So really, in a classroom that probably had multiple students that were living their religion under the direction of their parents (no shame or discrimination here), I was obviously the wrong tree to bark up. If anyone had a “you don’t even know me” bullet that could have been fired, it was me. And I said nothing. Why? Sometimes it’s better that way.
If anything, I had an a-typical, albeit wonderful, generally religious upbringing; my parents taught us to love God, to count our blessings, to be kind, to serve others, to have an opinion, to believe people were good, to be honest and handfuls of many other important general principles about life but rarely was it under the umbrella of the LDS church. I will say that it was all of those principles that lead to my activity in the LDS church and have allowed it to be fairly seamless living since then. But the actual organization of the LDS church and all of its wonderful oddities were not the lens through which religion was presented in our home.
So that day was the first of many times that I decided to take a step back and ask myself, “So why do you do it? If it isn’t your parents or your friends, why do you live the way you live? Why are you a Mormon?”
The answers that came that day are the ones that I continue to hold onto all these years later. The reasoning has likely changed slightly because life changes and circumstances determine perspective, but the basic principles are the same. So, why am I a Mormon?
As a Latter-day Saint, hope is the basis of our faith. In fact, many times in our religious sermons, those words are used interchangeably. We hope for/have faith in many things that we believe will bring happiness. These include a belief in God, faith in eternal life, trust that there is a specific plan for each of us and hope that by using our agency to make good choices, we can live as families throughout the eternities. For me, all good things. If you don’t like your family much, that may not be a selling point. Jokes, jokes.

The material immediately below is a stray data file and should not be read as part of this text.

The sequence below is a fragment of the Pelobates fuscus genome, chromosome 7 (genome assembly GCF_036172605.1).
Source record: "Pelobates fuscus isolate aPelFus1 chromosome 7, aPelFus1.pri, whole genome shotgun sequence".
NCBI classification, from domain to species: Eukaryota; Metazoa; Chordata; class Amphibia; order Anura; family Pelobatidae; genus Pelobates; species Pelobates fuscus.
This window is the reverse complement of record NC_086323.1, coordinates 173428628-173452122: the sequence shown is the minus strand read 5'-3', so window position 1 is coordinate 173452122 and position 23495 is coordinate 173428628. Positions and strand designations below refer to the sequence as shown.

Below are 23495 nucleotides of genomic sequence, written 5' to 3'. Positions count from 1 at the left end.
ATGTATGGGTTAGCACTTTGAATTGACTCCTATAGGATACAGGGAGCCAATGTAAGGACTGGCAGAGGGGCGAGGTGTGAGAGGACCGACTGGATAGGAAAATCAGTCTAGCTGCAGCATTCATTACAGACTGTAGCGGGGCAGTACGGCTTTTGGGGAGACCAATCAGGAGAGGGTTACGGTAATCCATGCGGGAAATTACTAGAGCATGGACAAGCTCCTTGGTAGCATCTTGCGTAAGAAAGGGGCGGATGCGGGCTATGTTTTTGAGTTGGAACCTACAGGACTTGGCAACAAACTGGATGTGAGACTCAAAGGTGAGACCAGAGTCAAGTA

If there is one thing that I think unites religions around the globe, it’s a sense of faith and hope. Religious people everywhere find safety and solace in the knowledge that someone who is all-knowing and all-seeing is in control, which brings hope that tomorrow could be the best day they have ever had, whether or not they have the power to make it so. There is a sense of release that comes from thinking that there is a bigger design, something in store for us all if we’ll just hold on a little bit longer.
There is a strong sense of bravado that comes with the declaration that there “is no God,” like a person is unwilling to admit that there could be anything beyond or more important than themselves. It’s amusing to me that we will esteem titles issued or demanded by men (political offices, military rankings, etc.) but refuse to acknowledge that there could be something beyond ourselves that caused all of this.
I remember being put into groups in a math class in college – we were given a pre-test and lined up around the room according to our scores. Once we were ordered, we were numbered off in groups, 1-6, starting with the highest score in the class. When the groups were finished, we all had a smarty-pants, a “will know most of the answers”, a “going to struggle” and a “probably should take a lower math class” participant in each group. Our professor figured that the two more-advanced students could help the less-advanced on homework and group quizzes.
When we lined up, I noticed that I was NOT the smarty pants in our group. While I did score decently on the pre-test, I definitely wasn’t the head-honcho in our little math family. At first I was a little offended that my good-grade streak in high school apparently meant very little in college algebra; but soon enough, I was so grateful Kayse, our resident genius. I can’t imagine the pressure she felt (she never showed it) to make sure she understood all of the principles we were being taught because she had to help all of us slackers. When we had a question, we went to Kayse. I’m actually pretty sure that she knew more than our professor but I could never prove that she was a Harvard implant that was being paid to help out at a junior college. I digress.